No Mark Schwarzer for Arsenal: What Now for Gunners' Goalkeeping Situation?

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No Mark Schwarzer for Arsenal: What Now for Gunners' Goalkeeping Situation?
Christof Koepsel/Getty Images

With the transfer window well and fully shut, and with one name conspicuously missing, Arsene Wenger appears to have a big task on his shoulders.

Even as the end of the transfer window was nearing, it appeared Schwarzer would end up at Arsenal. 

According to The Mirror, he claimed, "I'm biding my time waiting for things to happen and then I'll be on move - if you see what I mean," later adding, "I'm hopeful, I'm always hopeful."  

After all, at 37, this was his last chance to join a Top-4 side and experience legitimate Champions League football.    

But with news of Fulham rejecting Arsenal's last minute £4 million bid for goalkeeper Mark Schwarzer filtering out, the reality that he is staying with Fulham has set in, and the Gunners have to make do with what they have.

In short,that means that Wenger has only has the same players from last year to pick from for the number one spot.  With four goalkeepers, there is no lack of quantity in the position. The question is one of quality and experience. 

after watching Arsenal's goalkeepers and the title campaign, collapse under pressure last season, supporters saw a severe lack of quality and experience in the goalkeeping position and desperately yearned for a signing.

Now that Mark Schwarzer is staying at Fulham, who should start in goal for Arsenal?

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But with Fulham No. 2 and England hopeful Stockdale out injured for a few months, Shay Given staying at Manchester City, and with no realistic replacements available, Mark Hughes did the right thing for Fulham and refused to sell Schwarzer to Arsenal.  Though it may upset many a gooner, the fact is Hughes did what he did for the well-being of his club. 

So now that Schwarzer's out, who should take be first-choice?  

Manuel Almunia     

Almunia has performed admirably, even amazingly in spurts during the last three seasons.  He is a solid shot stopper with relatively quick reactions.  He has made numerous penalty saves, and his performance during the first half of the first leg of the UEFA Champions League quarter-final fixture against Barcelona was a sight to behold. 

If nothing else, he was the best option available once Lehmann left. 

But his problems revolve around the other aspects of his game, the five “C”s:  Command of the box, Claiming of crosses and corners, Coming out too early, Confidence and Consistency.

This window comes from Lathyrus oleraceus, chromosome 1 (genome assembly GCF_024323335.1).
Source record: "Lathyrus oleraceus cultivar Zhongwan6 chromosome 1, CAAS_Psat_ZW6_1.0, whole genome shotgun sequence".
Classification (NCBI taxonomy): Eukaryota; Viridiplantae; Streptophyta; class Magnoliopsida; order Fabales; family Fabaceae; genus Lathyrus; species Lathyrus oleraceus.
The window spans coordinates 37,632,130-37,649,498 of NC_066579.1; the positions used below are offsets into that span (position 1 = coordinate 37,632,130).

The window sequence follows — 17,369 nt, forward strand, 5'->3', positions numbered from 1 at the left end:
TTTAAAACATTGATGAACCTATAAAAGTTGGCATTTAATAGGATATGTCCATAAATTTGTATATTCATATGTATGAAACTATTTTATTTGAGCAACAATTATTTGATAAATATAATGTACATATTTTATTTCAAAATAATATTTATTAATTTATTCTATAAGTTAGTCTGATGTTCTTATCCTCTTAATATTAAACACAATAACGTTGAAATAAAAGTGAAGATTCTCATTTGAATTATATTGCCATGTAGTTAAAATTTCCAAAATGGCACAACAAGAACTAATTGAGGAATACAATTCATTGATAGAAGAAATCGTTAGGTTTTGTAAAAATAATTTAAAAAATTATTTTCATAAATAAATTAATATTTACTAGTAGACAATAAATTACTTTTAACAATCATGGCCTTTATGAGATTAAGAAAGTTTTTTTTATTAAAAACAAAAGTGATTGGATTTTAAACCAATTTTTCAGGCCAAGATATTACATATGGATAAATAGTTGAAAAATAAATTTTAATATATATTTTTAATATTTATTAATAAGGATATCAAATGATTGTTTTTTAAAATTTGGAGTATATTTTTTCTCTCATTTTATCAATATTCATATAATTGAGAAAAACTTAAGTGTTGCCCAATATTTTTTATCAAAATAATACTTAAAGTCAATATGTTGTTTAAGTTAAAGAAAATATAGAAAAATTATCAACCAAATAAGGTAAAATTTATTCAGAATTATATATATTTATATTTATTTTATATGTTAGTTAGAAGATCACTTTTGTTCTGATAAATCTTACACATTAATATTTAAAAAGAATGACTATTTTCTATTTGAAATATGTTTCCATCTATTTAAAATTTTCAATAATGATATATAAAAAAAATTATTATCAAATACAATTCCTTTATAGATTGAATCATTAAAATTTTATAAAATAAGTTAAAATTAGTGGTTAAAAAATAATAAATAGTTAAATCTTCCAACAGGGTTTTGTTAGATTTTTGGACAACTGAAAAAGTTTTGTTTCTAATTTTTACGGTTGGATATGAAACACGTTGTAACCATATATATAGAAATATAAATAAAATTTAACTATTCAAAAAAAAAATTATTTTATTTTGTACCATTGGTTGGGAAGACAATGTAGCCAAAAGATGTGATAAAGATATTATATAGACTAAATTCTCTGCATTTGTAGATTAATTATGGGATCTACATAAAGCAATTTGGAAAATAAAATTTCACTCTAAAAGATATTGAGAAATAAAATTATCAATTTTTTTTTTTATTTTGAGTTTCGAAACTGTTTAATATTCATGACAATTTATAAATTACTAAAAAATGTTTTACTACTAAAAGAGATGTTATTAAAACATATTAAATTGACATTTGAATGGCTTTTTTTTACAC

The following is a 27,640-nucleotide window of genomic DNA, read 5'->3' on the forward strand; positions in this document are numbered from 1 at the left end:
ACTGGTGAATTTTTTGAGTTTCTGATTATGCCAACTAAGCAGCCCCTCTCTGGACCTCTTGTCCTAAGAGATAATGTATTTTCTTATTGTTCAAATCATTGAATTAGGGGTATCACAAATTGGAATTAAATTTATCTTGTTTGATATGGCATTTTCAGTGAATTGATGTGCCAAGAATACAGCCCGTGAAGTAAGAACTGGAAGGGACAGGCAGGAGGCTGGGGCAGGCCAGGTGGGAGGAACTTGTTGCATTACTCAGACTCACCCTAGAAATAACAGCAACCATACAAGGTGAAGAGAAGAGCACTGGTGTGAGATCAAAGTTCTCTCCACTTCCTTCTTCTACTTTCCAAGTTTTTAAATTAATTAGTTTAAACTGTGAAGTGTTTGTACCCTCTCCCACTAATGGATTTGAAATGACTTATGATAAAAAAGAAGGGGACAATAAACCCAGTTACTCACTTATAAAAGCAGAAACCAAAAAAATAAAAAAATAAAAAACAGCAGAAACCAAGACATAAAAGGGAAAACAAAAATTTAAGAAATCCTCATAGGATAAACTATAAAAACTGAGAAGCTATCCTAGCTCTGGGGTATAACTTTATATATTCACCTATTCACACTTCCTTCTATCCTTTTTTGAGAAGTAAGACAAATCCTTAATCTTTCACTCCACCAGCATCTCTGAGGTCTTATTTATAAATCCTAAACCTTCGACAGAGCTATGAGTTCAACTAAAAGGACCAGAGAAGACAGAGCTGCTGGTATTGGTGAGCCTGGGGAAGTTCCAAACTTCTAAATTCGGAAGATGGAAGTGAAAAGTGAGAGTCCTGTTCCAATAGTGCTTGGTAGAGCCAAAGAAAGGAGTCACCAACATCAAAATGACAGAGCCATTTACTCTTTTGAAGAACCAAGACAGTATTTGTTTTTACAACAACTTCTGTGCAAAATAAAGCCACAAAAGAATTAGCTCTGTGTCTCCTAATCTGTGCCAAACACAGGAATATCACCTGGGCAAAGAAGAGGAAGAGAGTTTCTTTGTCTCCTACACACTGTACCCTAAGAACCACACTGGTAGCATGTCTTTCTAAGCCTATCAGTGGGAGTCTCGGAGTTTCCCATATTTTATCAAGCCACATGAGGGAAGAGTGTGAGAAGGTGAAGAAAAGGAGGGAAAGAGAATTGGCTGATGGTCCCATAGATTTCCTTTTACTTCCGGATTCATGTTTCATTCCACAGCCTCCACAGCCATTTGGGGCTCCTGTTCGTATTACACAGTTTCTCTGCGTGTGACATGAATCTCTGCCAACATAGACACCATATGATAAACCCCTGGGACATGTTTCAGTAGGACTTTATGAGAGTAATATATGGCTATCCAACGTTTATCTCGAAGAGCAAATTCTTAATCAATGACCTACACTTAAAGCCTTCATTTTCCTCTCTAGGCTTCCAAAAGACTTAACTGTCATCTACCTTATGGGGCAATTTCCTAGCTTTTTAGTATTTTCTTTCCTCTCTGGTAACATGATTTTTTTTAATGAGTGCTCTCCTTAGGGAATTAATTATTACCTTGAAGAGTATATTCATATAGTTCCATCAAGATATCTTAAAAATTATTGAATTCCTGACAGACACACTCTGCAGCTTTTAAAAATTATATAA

Unlike his more highly regarded “Big 4” contemporaries Peter Cech, Edwin Van Der Sar, and Pepe Reina, Almunia is not a commanding ‘keeper.  He rarely directs his defense, fails to properly instruct them, and unlike ‘Mad’ Jens, he does not give them hell when they make a mistake. 

Unfortunately, this failing is magnified tenfold because he rarely claims crosses and corner kicks, instead relying on his defense to head the ball out or keep opposing strikers in check. 

On the bright side, it allows him to use his quick reflexes to react off the line, and it allows him to focus most of his attention on the flight of the ball.  On the down side, he gets beaten when these crosses and corners find an opposing player’s head or foot. 

The irony is that while he elects to stay on his line when crosses fly into the box, he rushes out of his box early and often, inviting opposing strikers to lob the ball over him and take advantage of this flaw in his game.

Worse yet, given Arsenal fans’ penchant for criticizing underperforming players, and the string of high-profile gaffes he committed especially towards the end of last season, Almunia was understandably under an immense amount of pressure.  In fact, with murmurs of a possible Schwarzer signing floating about, he commented that "it is so difficult [to concentrate]," because "Arsenal is a big club and speculation is always in the news and everywhere."

Finally, although Almunia can be brilliant at times, he lacks the consistency needed in top 'keepers.  One example of this is the fact that Almunia fails to cover the near post time and time again.  Every goalkeeper in the world is taught early on to cover the near post and force strikers to shoot further away at the far post and increase their chances of missing.  But it seems that Almunia missed that lesson. 

Lukasz Fabianski

One for the future, Fabianski is the 'keeper that Wenger has defended through thick and thin, and whose future was once "the next great goalkeeper".  But like Almunia, when Fabianski was awarded the starting role towards the end of last season, he performed atrociously.